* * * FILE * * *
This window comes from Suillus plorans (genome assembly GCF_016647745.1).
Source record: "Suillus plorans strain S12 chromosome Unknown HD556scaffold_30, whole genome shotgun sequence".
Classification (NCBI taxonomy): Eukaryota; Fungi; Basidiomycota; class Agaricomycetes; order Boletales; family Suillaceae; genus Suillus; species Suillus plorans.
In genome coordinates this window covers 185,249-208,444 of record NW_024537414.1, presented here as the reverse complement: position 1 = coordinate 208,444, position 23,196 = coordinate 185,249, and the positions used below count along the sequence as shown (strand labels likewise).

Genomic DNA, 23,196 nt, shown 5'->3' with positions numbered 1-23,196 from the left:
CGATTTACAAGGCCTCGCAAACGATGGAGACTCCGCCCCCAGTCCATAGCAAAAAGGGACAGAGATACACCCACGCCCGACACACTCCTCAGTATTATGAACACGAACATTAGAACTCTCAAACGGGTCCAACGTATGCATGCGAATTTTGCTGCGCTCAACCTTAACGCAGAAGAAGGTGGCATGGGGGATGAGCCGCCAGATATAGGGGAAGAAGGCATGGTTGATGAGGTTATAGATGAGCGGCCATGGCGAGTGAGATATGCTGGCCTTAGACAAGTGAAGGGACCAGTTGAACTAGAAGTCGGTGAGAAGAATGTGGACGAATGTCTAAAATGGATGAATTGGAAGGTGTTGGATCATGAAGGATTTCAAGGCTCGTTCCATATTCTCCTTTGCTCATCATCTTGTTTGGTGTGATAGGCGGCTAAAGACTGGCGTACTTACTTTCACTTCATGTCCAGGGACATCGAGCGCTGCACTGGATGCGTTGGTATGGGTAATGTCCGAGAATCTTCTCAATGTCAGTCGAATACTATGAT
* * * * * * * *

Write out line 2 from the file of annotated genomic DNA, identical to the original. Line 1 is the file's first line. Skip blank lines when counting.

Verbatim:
Source record: "Suillus plorans strain S12 chromosome Unknown HD556scaffold_30, whole genome shotgun sequence".